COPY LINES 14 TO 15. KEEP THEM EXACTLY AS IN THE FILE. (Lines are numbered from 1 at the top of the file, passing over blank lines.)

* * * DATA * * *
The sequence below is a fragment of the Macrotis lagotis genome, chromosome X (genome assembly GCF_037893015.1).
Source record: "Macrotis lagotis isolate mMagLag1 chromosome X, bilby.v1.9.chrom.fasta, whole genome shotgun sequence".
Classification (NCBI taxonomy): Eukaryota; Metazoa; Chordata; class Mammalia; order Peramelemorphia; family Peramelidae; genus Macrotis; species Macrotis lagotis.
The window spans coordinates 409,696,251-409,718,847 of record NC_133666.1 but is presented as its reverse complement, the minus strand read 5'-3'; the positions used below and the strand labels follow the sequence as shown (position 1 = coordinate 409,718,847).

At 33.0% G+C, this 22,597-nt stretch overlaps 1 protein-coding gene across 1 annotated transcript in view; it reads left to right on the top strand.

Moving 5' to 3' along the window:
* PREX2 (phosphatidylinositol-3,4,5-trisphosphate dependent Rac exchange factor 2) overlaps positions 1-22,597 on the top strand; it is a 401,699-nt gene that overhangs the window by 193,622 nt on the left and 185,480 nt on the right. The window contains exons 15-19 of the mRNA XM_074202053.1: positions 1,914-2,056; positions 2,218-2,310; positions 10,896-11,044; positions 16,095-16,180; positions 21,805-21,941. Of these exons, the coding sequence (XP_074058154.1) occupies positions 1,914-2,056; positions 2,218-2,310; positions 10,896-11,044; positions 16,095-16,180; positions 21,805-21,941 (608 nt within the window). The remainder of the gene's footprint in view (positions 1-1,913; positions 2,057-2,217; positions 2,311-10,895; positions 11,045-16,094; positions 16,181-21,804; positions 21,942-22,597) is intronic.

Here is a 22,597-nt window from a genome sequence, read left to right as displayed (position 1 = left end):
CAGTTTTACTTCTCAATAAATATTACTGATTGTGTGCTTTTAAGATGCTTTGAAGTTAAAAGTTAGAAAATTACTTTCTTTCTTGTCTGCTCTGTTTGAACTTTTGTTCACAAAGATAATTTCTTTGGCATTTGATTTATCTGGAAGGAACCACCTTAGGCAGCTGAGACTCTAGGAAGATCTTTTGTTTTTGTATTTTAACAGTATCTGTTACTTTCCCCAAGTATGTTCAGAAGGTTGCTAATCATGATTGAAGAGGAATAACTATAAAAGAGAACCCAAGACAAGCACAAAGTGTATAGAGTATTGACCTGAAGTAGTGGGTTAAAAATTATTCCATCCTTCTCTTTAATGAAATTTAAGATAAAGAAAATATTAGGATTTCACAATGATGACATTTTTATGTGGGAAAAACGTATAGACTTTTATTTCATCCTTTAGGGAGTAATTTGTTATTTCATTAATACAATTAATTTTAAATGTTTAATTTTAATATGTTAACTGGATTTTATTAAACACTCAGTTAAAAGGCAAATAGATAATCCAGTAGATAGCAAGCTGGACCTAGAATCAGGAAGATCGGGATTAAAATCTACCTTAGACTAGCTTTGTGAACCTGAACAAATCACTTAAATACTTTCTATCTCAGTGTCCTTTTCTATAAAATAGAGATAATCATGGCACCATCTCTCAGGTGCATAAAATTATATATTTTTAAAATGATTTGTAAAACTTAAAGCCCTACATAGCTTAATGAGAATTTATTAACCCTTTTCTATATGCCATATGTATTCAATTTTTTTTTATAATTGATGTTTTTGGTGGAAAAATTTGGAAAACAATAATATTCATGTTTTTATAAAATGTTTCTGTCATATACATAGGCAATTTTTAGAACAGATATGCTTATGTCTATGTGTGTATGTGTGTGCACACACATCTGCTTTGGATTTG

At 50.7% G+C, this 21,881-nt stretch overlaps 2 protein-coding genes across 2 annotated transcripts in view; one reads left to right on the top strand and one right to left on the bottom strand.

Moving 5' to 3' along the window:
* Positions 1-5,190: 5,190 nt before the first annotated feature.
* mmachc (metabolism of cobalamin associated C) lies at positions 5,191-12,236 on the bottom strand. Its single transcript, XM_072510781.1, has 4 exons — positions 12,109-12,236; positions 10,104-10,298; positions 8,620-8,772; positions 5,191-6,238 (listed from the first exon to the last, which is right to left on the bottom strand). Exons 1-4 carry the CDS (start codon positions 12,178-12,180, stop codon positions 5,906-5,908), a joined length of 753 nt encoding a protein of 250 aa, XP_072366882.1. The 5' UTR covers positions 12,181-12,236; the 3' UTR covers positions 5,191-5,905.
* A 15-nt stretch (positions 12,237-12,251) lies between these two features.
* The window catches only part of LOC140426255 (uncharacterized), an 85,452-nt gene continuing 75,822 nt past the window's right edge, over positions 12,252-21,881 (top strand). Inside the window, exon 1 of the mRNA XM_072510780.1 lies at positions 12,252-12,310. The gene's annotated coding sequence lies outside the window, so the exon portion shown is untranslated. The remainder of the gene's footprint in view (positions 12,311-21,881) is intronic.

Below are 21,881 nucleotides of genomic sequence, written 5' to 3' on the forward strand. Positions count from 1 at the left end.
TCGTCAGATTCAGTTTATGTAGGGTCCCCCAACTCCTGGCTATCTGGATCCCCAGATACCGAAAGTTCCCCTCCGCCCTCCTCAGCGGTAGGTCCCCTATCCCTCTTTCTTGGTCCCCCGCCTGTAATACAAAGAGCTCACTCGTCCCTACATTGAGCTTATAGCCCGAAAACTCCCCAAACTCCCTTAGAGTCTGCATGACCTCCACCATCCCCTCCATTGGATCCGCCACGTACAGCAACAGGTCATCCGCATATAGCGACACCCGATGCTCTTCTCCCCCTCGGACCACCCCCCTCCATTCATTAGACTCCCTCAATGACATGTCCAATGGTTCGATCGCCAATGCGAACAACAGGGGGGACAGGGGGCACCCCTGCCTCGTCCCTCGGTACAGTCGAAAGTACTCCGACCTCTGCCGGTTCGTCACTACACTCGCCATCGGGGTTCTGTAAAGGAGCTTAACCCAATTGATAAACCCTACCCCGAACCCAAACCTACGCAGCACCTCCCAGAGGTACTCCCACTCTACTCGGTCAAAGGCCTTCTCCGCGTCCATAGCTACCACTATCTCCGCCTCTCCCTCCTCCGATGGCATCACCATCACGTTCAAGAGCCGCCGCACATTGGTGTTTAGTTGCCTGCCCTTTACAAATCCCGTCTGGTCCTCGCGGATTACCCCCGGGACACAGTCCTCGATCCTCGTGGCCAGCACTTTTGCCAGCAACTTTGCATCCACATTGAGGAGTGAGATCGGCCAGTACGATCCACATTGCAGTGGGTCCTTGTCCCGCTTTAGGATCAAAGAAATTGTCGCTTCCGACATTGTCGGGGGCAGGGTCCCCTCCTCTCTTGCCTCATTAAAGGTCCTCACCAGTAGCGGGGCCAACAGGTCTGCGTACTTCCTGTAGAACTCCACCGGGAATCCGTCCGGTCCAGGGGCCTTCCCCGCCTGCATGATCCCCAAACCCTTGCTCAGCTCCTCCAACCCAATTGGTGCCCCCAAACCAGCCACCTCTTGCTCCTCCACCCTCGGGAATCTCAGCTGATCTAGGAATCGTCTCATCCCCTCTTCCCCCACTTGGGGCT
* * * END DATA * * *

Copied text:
* A 15-nt stretch (positions 12,237-12,251) lies between these two features.
* The window catches only part of LOC140426255 (uncharacterized), an 85,452-nt gene continuing 75,822 nt past the window's right edge, over positions 12,252-21,881 (top strand). Inside the window, exon 1 of the mRNA XM_072510780.1 lies at positions 12,252-12,310. The gene's annotated coding sequence lies outside the window, so the exon portion shown is untranslated. The remainder of the gene's footprint in view (positions 12,311-21,881) is intronic.